Directors Brad and Todd Barnes help actors break into themselves
Acting, when it’s good, seems to be about self revelation, says New York based writer/director Brad Barnes who co-helmed the movie Homewrecker alongside his brother Todd Barnes.
Homewrecker marks the first feature for the Barnes brothers, who also co-wrote the script with Sophie Goodhart. The film stars New York actors Ana Reeder and Anslem Richardson and it just enjoyed its world premiered at Sundance 2010 as part of the new NEXT category devoted to lower budget filmmaking.
Even with a low budget, Todd and Brad Barnes made sure to not skimp on any emotional level. They got very rich, very layered performances by encouraging their actors to access something very personal and bring it out.
That kind of happens on its own if you make it incredibly safe for them, Brad says, We want actors to feel very protected.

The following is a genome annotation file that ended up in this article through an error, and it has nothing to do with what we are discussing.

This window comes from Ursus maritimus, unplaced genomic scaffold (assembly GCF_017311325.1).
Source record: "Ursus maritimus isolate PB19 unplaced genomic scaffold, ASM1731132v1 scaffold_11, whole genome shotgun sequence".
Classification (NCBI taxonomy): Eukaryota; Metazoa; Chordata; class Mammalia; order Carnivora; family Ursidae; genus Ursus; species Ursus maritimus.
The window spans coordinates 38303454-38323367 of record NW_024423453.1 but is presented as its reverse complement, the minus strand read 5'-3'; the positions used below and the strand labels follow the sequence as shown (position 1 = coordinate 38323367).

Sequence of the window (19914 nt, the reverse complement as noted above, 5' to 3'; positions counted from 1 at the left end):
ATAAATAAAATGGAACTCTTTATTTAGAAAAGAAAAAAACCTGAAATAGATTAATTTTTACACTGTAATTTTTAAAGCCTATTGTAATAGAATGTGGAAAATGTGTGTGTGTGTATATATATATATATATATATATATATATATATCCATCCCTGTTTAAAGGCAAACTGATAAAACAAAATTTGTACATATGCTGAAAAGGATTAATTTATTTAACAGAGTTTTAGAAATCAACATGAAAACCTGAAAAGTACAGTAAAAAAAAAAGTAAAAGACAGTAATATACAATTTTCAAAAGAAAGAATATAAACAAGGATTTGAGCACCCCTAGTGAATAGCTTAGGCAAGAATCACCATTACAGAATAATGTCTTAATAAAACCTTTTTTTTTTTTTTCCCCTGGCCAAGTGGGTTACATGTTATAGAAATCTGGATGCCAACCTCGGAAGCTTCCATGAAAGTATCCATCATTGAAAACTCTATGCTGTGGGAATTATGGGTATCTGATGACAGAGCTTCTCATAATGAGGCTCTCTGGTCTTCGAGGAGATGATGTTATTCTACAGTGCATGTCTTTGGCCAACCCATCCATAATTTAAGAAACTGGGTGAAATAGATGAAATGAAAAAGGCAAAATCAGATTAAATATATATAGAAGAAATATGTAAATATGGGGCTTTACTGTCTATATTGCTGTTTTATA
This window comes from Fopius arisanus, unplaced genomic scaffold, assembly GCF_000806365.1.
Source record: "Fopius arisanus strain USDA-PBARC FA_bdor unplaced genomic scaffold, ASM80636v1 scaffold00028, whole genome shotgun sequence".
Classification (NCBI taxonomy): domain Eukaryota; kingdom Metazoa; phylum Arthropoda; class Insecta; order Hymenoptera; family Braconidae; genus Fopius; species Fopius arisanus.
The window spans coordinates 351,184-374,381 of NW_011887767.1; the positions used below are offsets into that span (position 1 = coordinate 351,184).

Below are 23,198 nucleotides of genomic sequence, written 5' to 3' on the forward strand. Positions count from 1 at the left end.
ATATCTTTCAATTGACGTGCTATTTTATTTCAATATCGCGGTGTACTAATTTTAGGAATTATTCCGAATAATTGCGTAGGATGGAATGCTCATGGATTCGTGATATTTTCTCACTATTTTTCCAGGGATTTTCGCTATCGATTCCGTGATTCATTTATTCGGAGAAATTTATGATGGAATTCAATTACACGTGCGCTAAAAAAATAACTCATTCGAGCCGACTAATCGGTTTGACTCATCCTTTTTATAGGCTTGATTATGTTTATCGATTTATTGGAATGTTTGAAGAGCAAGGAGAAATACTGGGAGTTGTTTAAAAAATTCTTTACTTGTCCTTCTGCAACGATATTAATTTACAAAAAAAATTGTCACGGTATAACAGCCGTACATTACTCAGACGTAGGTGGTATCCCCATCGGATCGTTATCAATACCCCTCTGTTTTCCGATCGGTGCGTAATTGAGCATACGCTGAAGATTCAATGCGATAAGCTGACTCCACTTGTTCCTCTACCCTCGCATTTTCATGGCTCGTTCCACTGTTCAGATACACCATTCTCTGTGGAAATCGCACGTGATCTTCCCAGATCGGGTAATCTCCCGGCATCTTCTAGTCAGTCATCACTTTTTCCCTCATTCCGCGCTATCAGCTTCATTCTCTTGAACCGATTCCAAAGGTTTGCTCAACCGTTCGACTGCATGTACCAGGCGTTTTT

And we want our actors to feel listened to, Todd adds. If they have feelings, we want to go with that because that’s going to be the realest emotion they have. And if they feel protected, people want to push, get outside of their box. Especially creative people; like actors. If you create the space for them, and allow it, they get there on their own.
On its own, Homewrecker tells a story about an ex-con turned locksmith and a feisty femme fatale who take an unlikely road trip, breaking into homes together. But with the added layer of real, outside of the box, creative choices, the characters actively veer the film into a comically honest journey, taking the audience along for the ride with them.
Surprisingly, this unique road trip took only thirteen days to shoot. The cast came together through personal connections, Brad says. Todd and I are both teachers in New York. I teach at Columbia and Todd teaches at The New York Conservatory for Dramatic Arts. We are constantly coming across actors but these actors just happened to be friends. I don’t think there are any better actors we could cast, but the friendship allowed us to shoot in thirteen days and have the trust that might have taken weeks to build up.